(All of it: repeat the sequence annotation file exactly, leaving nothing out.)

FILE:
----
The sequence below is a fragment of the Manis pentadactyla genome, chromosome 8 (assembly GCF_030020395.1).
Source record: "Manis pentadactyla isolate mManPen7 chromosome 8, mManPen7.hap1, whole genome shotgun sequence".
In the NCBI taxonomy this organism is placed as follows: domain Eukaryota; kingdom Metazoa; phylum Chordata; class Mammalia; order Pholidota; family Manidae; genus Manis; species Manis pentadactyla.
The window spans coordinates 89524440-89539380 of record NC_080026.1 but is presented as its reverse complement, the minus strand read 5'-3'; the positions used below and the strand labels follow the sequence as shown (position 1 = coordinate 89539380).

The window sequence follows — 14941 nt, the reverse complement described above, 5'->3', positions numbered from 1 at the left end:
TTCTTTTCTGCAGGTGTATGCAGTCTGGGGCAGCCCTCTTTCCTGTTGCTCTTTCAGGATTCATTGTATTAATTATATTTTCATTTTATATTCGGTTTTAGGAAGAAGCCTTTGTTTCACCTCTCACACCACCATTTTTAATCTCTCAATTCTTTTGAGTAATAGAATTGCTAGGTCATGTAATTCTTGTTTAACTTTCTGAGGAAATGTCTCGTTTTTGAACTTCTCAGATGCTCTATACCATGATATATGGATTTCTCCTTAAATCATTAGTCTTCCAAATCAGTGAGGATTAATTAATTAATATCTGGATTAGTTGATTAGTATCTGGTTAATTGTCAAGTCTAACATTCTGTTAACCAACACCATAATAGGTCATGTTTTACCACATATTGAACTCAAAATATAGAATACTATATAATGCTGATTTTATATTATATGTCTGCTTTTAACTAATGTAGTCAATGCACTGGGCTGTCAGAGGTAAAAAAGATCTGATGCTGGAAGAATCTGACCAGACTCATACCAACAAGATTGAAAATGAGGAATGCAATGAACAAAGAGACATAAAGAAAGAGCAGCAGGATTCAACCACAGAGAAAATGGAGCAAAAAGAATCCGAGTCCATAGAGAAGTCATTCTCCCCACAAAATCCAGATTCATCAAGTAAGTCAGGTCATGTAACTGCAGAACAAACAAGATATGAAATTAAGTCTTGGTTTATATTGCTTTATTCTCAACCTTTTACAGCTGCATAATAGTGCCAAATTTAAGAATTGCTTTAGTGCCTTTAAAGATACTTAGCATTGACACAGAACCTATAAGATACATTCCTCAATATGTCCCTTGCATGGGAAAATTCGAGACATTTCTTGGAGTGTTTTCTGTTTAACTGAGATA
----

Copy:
The sequence below is a fragment of the Manis pentadactyla genome, chromosome 8 (assembly GCF_030020395.1).
Source record: "Manis pentadactyla isolate mManPen7 chromosome 8, mManPen7.hap1, whole genome shotgun sequence".
In the NCBI taxonomy this organism is placed as follows: domain Eukaryota; kingdom Metazoa; phylum Chordata; class Mammalia; order Pholidota; family Manidae; genus Manis; species Manis pentadactyla.
The window spans coordinates 89524440-89539380 of record NC_080026.1 but is presented as its reverse complement, the minus strand read 5'-3'; the positions used below and the strand labels follow the sequence as shown (position 1 = coordinate 89539380).

The window sequence follows — 14941 nt, the reverse complement described above, 5'->3', positions numbered from 1 at the left end:
TTCTTTTCTGCAGGTGTATGCAGTCTGGGGCAGCCCTCTTTCCTGTTGCTCTTTCAGGATTCATTGTATTAATTATATTTTCATTTTATATTCGGTTTTAGGAAGAAGCCTTTGTTTCACCTCTCACACCACCATTTTTAATCTCTCAATTCTTTTGAGTAATAGAATTGCTAGGTCATGTAATTCTTGTTTAACTTTCTGAGGAAATGTCTCGTTTTTGAACTTCTCAGATGCTCTATACCATGATATATGGATTTCTCCTTAAATCATTAGTCTTCCAAATCAGTGAGGATTAATTAATTAATATCTGGATTAGTTGATTAGTATCTGGTTAATTGTCAAGTCTAACATTCTGTTAACCAACACCATAATAGGTCATGTTTTACCACATATTGAACTCAAAATATAGAATACTATATAATGCTGATTTTATATTATATGTCTGCTTTTAACTAATGTAGTCAATGCACTGGGCTGTCAGAGGTAAAAAAGATCTGATGCTGGAAGAATCTGACCAGACTCATACCAACAAGATTGAAAATGAGGAATGCAATGAACAAAGAGACATAAAGAAAGAGCAGCAGGATTCAACCACAGAGAAAATGGAGCAAAAAGAATCCGAGTCCATAGAGAAGTCATTCTCCCCACAAAATCCAGATTCATCAAGTAAGTCAGGTCATGTAACTGCAGAACAAACAAGATATGAAATTAAGTCTTGGTTTATATTGCTTTATTCTCAACCTTTTACAGCTGCATAATAGTGCCAAATTTAAGAATTGCTTTAGTGCCTTTAAAGATACTTAGCATTGACACAGAACCTATAAGATACATTCCTCAATATGTCCCTTGCATGGGAAAATTCGAGACATTTCTTGGAGTGTTTTCTGTTTAACTGAGATA